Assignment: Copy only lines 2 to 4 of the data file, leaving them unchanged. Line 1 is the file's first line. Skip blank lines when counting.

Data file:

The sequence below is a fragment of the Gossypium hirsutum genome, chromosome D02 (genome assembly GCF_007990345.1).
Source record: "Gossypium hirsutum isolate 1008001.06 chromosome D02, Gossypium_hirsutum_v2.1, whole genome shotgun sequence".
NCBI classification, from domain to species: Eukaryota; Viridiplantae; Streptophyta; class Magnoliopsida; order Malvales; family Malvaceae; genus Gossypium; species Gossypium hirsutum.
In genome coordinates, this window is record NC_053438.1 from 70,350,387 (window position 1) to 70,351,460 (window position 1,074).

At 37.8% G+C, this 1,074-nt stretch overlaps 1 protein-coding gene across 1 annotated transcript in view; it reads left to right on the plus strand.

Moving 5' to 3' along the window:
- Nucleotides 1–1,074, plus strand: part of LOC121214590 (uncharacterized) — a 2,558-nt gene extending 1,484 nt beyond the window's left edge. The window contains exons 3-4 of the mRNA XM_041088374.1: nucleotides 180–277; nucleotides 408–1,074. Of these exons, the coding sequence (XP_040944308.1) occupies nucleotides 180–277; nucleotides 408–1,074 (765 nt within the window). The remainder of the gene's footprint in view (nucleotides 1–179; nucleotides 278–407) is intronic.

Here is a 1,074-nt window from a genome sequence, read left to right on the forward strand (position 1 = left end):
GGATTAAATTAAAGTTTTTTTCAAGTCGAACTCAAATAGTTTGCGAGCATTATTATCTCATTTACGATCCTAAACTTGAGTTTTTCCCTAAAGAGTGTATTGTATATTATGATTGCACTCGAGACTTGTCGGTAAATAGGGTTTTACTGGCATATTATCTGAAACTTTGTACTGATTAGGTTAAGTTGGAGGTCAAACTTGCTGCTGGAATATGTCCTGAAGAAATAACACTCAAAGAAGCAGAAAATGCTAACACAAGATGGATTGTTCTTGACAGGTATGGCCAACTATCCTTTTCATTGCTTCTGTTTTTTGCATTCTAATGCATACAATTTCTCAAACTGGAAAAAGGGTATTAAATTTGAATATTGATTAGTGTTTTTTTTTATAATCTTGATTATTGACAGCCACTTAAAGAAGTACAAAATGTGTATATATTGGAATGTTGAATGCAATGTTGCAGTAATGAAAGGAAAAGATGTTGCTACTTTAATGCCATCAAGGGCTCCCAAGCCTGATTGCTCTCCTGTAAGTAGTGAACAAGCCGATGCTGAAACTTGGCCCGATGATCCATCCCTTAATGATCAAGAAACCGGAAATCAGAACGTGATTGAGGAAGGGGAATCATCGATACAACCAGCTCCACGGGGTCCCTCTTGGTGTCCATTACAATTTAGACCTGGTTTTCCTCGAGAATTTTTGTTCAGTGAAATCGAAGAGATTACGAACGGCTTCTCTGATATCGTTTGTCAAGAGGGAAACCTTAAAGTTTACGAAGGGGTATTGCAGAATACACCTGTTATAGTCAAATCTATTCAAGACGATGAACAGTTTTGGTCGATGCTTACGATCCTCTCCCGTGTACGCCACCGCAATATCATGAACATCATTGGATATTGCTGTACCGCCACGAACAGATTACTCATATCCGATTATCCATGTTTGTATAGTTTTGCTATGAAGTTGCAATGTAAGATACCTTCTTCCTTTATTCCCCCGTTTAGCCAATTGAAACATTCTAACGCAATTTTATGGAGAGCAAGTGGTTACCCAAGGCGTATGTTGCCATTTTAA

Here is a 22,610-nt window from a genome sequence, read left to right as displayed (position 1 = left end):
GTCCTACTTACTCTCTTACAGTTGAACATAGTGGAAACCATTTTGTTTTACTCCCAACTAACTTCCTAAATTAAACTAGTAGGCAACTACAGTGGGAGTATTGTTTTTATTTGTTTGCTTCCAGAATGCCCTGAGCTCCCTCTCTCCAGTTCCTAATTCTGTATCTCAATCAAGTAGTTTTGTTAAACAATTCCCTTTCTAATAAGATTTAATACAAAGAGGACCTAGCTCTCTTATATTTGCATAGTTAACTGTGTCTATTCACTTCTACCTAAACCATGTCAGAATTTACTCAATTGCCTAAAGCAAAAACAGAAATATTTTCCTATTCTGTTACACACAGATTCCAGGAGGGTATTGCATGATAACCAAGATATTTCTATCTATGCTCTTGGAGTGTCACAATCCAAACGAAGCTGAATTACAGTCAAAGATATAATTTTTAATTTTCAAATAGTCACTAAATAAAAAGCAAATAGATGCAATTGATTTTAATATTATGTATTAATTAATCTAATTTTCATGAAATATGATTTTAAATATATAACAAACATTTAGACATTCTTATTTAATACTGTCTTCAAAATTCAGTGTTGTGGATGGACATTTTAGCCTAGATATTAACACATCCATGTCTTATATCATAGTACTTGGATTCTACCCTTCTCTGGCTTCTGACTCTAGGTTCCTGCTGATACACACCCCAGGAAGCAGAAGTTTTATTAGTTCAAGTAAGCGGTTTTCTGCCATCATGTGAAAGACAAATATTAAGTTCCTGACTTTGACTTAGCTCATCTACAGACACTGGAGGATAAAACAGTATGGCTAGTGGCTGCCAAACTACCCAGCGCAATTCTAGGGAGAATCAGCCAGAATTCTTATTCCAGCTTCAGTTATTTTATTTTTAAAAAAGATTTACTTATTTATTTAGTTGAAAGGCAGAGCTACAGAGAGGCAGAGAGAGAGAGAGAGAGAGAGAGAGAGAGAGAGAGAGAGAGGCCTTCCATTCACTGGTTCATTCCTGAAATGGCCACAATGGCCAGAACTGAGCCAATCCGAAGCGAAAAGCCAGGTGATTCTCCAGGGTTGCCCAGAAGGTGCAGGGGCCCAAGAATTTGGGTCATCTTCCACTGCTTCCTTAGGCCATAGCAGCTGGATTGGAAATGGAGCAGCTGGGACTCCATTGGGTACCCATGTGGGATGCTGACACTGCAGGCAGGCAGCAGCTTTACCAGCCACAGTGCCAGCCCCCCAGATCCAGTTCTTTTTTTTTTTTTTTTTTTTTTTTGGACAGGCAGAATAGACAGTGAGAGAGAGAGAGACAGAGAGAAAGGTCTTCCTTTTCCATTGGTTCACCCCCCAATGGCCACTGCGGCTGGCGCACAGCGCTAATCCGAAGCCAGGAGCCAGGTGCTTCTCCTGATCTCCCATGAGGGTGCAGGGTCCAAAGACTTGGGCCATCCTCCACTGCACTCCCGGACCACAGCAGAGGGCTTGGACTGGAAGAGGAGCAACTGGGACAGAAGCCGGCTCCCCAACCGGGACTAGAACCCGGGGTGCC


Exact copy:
Source record: "Gossypium hirsutum isolate 1008001.06 chromosome D02, Gossypium_hirsutum_v2.1, whole genome shotgun sequence".
NCBI classification, from domain to species: Eukaryota; Viridiplantae; Streptophyta; class Magnoliopsida; order Malvales; family Malvaceae; genus Gossypium; species Gossypium hirsutum.
In genome coordinates, this window is record NC_053438.1 from 70,350,387 (window position 1) to 70,351,460 (window position 1,074).